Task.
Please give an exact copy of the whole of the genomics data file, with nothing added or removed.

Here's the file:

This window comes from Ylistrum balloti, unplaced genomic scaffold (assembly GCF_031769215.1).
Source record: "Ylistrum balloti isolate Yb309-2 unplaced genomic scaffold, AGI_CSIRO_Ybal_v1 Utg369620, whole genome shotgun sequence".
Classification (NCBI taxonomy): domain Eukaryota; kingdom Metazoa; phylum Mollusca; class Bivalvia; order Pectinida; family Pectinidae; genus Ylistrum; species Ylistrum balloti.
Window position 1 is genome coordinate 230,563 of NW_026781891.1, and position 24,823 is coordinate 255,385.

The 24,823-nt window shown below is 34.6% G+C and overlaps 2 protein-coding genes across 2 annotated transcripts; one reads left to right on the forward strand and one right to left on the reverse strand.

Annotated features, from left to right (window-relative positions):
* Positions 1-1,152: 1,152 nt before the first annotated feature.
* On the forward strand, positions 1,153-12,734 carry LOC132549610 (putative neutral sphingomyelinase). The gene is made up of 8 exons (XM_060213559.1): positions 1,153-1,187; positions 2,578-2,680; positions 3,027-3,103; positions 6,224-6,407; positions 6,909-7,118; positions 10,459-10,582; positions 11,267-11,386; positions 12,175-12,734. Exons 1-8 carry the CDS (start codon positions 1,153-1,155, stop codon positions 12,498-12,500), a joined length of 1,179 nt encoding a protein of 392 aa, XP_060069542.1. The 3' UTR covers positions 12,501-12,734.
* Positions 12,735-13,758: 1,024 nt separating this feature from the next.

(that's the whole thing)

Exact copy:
This window comes from Ylistrum balloti, unplaced genomic scaffold (assembly GCF_031769215.1).
Source record: "Ylistrum balloti isolate Yb309-2 unplaced genomic scaffold, AGI_CSIRO_Ybal_v1 Utg369620, whole genome shotgun sequence".
Classification (NCBI taxonomy): domain Eukaryota; kingdom Metazoa; phylum Mollusca; class Bivalvia; order Pectinida; family Pectinidae; genus Ylistrum; species Ylistrum balloti.
Window position 1 is genome coordinate 230,563 of NW_026781891.1, and position 24,823 is coordinate 255,385.

The 24,823-nt window shown below is 34.6% G+C and overlaps 2 protein-coding genes across 2 annotated transcripts; one reads left to right on the forward strand and one right to left on the reverse strand.

Annotated features, from left to right (window-relative positions):
* Positions 1-1,152: 1,152 nt before the first annotated feature.
* On the forward strand, positions 1,153-12,734 carry LOC132549610 (putative neutral sphingomyelinase). The gene is made up of 8 exons (XM_060213559.1): positions 1,153-1,187; positions 2,578-2,680; positions 3,027-3,103; positions 6,224-6,407; positions 6,909-7,118; positions 10,459-10,582; positions 11,267-11,386; positions 12,175-12,734. Exons 1-8 carry the CDS (start codon positions 1,153-1,155, stop codon positions 12,498-12,500), a joined length of 1,179 nt encoding a protein of 392 aa, XP_060069542.1. The 3' UTR covers positions 12,501-12,734.
* Positions 12,735-13,758: 1,024 nt separating this feature from the next.